That is pretty much my bottom line.
DR. WOOD: Bob, just to make sure
everybody in the audience understands what you are
talking about with estimates, what you are talking
about are absolute numbers of people--
DR. O'NEILL: An estimate of the absolute
numbers of individuals that might have been at risk
and had these events if they were exposed--if they
were exposed. This is a model projection.
DR. WOOD: Right. I just wanted to
clarify that. So it is not the relative risk. It
is not the same as what Milt was talking about.
DR. O'NEILL: Right. Exactly. This is a
long discussion to get into the concept of
attributable risk in its own right. Given the
time, I wouldn't be able to do that.
DR. WOOD: So you are talking about the
number of people, these sort of numbers that are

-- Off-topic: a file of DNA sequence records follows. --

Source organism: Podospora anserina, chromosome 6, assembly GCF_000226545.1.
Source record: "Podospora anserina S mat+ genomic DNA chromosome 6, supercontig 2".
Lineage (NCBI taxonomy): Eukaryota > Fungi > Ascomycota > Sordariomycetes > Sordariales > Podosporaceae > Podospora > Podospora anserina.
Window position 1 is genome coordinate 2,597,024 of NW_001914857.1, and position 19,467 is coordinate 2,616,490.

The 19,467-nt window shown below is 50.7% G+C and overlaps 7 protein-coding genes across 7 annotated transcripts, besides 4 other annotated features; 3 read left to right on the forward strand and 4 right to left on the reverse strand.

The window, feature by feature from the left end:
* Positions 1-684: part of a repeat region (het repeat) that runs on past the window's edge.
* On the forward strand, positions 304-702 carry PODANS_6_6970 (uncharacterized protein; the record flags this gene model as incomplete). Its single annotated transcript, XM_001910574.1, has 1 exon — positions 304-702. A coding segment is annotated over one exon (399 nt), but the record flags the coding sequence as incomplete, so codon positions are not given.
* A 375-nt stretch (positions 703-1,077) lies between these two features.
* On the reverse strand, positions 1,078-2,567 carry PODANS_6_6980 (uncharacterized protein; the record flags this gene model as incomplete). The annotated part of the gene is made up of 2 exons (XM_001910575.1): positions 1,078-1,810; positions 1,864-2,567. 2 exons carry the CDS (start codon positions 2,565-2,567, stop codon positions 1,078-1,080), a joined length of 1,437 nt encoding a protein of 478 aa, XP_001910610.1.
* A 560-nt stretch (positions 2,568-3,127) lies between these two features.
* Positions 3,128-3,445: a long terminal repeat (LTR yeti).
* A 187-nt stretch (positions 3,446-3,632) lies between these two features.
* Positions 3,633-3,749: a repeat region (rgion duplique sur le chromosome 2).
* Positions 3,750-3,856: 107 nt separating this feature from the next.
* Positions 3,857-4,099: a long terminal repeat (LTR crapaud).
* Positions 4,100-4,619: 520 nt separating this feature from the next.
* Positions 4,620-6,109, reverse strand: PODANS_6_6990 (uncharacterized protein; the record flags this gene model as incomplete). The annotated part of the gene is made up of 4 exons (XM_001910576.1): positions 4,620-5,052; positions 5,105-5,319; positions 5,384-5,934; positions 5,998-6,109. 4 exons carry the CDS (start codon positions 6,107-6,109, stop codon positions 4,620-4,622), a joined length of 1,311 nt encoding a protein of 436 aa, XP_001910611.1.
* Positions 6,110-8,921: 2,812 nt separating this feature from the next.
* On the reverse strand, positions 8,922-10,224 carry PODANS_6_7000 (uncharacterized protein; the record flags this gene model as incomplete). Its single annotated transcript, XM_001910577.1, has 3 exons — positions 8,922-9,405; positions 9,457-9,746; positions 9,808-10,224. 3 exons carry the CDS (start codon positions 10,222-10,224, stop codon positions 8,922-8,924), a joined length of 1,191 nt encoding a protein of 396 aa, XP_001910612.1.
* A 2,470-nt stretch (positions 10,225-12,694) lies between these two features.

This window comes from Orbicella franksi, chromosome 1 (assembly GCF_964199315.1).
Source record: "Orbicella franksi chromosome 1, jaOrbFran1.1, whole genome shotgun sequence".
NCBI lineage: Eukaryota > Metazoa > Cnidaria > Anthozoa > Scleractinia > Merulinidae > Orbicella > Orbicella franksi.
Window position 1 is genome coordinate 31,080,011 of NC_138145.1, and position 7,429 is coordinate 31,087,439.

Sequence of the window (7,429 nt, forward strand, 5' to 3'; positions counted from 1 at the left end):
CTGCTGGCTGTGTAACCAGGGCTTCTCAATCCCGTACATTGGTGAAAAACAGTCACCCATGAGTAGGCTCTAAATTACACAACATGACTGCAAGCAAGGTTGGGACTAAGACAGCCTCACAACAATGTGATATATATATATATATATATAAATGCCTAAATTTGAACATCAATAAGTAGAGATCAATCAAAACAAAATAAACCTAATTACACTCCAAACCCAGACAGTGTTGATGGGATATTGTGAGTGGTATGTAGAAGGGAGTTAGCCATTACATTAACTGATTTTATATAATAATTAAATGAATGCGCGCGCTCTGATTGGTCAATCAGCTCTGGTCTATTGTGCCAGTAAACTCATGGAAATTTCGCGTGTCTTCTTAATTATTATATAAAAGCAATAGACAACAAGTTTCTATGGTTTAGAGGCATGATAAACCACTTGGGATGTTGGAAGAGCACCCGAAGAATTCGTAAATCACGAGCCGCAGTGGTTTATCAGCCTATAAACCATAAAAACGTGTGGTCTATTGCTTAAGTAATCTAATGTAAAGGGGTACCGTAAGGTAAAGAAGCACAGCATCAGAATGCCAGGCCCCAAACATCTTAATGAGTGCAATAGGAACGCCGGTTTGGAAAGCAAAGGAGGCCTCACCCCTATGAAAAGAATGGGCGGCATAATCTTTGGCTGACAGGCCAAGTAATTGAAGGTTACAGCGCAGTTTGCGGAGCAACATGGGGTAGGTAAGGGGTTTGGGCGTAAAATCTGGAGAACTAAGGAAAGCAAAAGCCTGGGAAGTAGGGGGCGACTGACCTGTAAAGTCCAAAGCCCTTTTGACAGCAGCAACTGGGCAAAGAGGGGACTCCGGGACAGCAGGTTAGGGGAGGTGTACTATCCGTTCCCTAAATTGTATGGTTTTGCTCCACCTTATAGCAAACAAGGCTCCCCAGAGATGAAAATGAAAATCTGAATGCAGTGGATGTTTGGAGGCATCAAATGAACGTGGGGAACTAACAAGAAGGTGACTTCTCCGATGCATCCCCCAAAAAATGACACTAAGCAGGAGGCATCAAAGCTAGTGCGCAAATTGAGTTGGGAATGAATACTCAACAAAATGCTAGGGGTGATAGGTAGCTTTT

DR. O'NEILL: Right; to go through that
It is hard enough to interpret a single
study or a collection of studies. To go to an
estimate of what the increased number of events
might be at the exposed level is what this effort
was about, all the different, five different
separate interlinked but disparate databases that
you would need to get there to make this kind of an
DR. WOOD: Okay. Good. Thanks.
DR. WOOD: We will take a few minutes, a
very few minutes, for questions to the last two
speakers and then we will take a break and be back.
So the panel needs to remember that they are eating
into their break.
DR. NISSEN: Quickly, Bob, Bob Temple.
The difficulty, of course, in the ALLHAT study is
that it is very--it seems unlikely that it will get